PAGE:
Any friend or relative who meets your baby is likely to compare to the parents. "Ooo, she's got your eyes!," or "He's got daddy's nose!". These comparisons aren't always flattering. How many times did I hear that my newborn son has more hair than me! Worse than that, though, is if all such comments compare baby to just one parent. You can feel left out, jealous and delegitimized. It's important to not take such comments too seriously. People usually make them in jest and don't mean to imply anything. Besides, the average age of a new dad in the USA is 31... you're naturally going to look very different to someone who's a few days old.

6. Close Body Contact Is Important

A baby will form close bonds with their parents in many ways, but, fresh out of the womb, they particularly crave close body contact. Years ago, this was considered the mom's role, through breast feeding and soothing roles. But holding your baby close is also part of being a good dad. Try taking your shirt off and holding your baby to your chest for some skin-to-skin contact. If bottle feeding, you could try doing this topless too.

7. Talk To Your Baby

A baby can hear more than you might think while in the uterus, so your little bundle of joy will likely be familiar with the tones of your voice even before birth. Talking to your baby can feel a little strange at first, given that they have no idea what you're saying, but you soon get used to it. Speaking in a calm, even voice will help them feel secure and relaxed, it may even put them to sleep.

8. You Don't Need All The Gadgets

It's tempting, in those long months up to birth, to go on a big spending spree, picking up baby stuff. Much of it is unnecessary. Many families get by quite happily without the need for electric nail trimmers, baby video monitors, buggy parasols and the like. Ask yourself "do I really need this" before making a purchase.

9. You Won't Break Them

Every new father has anxieties about holding a baby. It may be the first time in your life you've ever done such a thing. Newborns look so fragile, with their oversized, wobbly heads and tiny limbs. You'll soon learn to relax into it. The chances of dropping the baby are pretty much zero, they're so light that, if you make a slip, you'll quickly recover. The key thing to remember is to support the head with one arm.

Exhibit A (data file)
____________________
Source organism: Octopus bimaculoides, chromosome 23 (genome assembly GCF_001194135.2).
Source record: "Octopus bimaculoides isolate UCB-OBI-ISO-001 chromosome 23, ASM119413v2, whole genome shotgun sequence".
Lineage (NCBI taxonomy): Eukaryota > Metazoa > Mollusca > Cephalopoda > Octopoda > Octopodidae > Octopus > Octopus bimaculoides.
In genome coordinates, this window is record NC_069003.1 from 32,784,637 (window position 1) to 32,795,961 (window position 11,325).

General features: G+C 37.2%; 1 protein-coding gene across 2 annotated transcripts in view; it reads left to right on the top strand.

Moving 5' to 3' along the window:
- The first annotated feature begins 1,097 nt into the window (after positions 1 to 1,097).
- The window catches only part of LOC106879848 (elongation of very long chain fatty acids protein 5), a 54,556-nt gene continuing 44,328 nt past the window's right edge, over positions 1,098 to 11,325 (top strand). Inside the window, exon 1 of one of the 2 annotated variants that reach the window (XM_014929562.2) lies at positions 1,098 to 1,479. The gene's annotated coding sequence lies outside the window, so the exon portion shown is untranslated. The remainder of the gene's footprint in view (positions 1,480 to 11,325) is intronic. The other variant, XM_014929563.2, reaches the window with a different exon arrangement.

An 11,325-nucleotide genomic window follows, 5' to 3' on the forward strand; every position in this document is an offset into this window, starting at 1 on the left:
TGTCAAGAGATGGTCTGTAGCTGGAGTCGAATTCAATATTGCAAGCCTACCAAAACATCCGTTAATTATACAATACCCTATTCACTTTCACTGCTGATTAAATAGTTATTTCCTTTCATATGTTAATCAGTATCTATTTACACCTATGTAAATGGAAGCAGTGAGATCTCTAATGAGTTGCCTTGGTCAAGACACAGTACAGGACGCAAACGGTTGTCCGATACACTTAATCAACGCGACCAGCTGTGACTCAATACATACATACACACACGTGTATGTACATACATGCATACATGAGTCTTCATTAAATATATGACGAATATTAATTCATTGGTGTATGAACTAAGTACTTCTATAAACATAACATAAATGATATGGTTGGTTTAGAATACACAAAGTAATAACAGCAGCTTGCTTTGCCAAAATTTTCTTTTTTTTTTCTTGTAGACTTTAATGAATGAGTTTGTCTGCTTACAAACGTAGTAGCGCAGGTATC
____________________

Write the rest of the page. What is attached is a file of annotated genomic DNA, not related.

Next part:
10. Read A Book To Your Baby

One of the most soothing ways to talk to your baby is to read to them. Infant books are specially designed to contain simple, pleasing sounds your baby will love. After a few weeks, their eyes will be strong enough to focus on pictures, and they'll take more interest in a book as a physical object. Look out for stories with strongly contrasting colours, or black and white images, which they find most appealing.

11. Ask For Help

Few moms and dads go through the early stages of parenting on their own. Most get help from friends and family, who are often only too happy to lend a hand. Don't be shy of asking for tips, help round the home, child care assistance or professional advice.  

12. Take As Much Time Off As You Can

The first weeks and months of parenting are a steep curve. You have to learn to do everything with a little person in tow, while showing love, caring and understanding. You have to adjust to new sleep patterns and meal times. The last thing you need is the stress of work on top. Take as much leave as you're able, and consider taking extended paternity leave if that's an option. The first weeks of parenthood are the best of times and the worst of times, and they need your full attention.

13. Be Prepared To Sleep Flexibly